Smurfit Kappa introduces Vitop Uno tap with attached tamper protection

Ireland Irish corrugated company, Smurfit Kappa has unveiled its patented Vitop Uno tap with attached tamper protection for the Bag-in-Box market.

The design of the Vitop Uno tap, which is said to be the first such tap in the market, is compliant with the upcoming Single Use Plastics Directive as it does not need the consumer to remove the tamper protection.

Smurfit Kappa said that the tap is deactivated when the product is used for the first time and remains an integral component of the tap without affecting the next use of the Bag-in-Box product.

According to the packaging firm, the latest solution is expected to minimize the chance that the tamper protection plastic will end up in the environment which can happen with removable tamper protection.

Users can separate the box from the bag using the tap and recycle both items in compliance with local recycling laws after their use.

Vitop CEO Didier Pontcharraud said: “We built this tap, with the prospective option of a full transition to mono-material, to be suitable for recycling into the existing flexible polyethylene stream.”

Smurfit said that various tests on the Vitop Uno conducted over the past year in France, Spain, and Sweden have shown that the new tap’s convenience remains unchanged and that consumer purchase intentions are positively impacted by the packaging’s environmental features.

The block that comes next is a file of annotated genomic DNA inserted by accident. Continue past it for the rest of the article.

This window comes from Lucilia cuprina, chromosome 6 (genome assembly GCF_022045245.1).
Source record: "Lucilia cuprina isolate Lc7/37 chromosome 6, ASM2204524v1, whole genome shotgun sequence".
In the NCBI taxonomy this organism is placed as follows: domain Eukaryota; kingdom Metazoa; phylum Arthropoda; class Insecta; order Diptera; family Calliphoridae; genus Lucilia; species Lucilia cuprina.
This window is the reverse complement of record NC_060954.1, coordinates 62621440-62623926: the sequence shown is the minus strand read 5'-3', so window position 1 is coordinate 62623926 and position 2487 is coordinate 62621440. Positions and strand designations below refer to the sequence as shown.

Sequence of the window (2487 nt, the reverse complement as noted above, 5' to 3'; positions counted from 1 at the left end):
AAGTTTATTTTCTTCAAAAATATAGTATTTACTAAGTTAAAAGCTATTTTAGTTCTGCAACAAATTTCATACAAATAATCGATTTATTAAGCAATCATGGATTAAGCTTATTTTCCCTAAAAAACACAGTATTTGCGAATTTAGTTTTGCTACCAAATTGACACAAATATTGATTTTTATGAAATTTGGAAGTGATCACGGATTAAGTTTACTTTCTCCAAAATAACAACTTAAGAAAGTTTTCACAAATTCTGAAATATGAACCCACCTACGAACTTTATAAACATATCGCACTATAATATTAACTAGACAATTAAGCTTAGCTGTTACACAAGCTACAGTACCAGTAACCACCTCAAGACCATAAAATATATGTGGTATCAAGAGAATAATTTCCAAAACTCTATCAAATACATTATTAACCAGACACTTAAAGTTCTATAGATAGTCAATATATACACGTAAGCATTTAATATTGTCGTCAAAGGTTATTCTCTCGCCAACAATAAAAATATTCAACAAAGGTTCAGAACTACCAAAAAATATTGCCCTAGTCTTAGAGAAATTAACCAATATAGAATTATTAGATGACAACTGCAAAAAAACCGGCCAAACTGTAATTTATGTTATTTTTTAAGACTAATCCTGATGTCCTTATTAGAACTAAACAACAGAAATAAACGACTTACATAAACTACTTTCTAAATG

Vitop is a supplier of Bag-in-Box closing solutions, having sold more than six billion taps overall. The Vitop Uno is anticipated to enter industrial production in the second part of this year.

Smurfit Kappa Bag-in-Box CEO Thierry Minaud added: “Bag-in-Box recyclability is one of the most frequent requests from our customers nowadays.

“Our target is to offer the most sustainable solutions that can be recycled on a large scale across different countries in the near future.”

Meanwhile, in its efforts to drive sustainability, the Irish company recently invested US$6.54 million to construct and install solar panels at its Sanguesa paper mill in Spain.

Smurfit Kappa says that solar panels will reduce CO2 emissions by over 3200 tonnes annually and provide significant cost savings.

Once operational, it is estimated that the panels will generate more than 10 GWh of power annually which will reduce the current external electricity consumption and dependency by 7%.

The Spanish solar energy project is the latest for Smurfit Kappa which has launched similar initiatives in other plants in Spain, Colombia and Mexico to generate sustainable energy.

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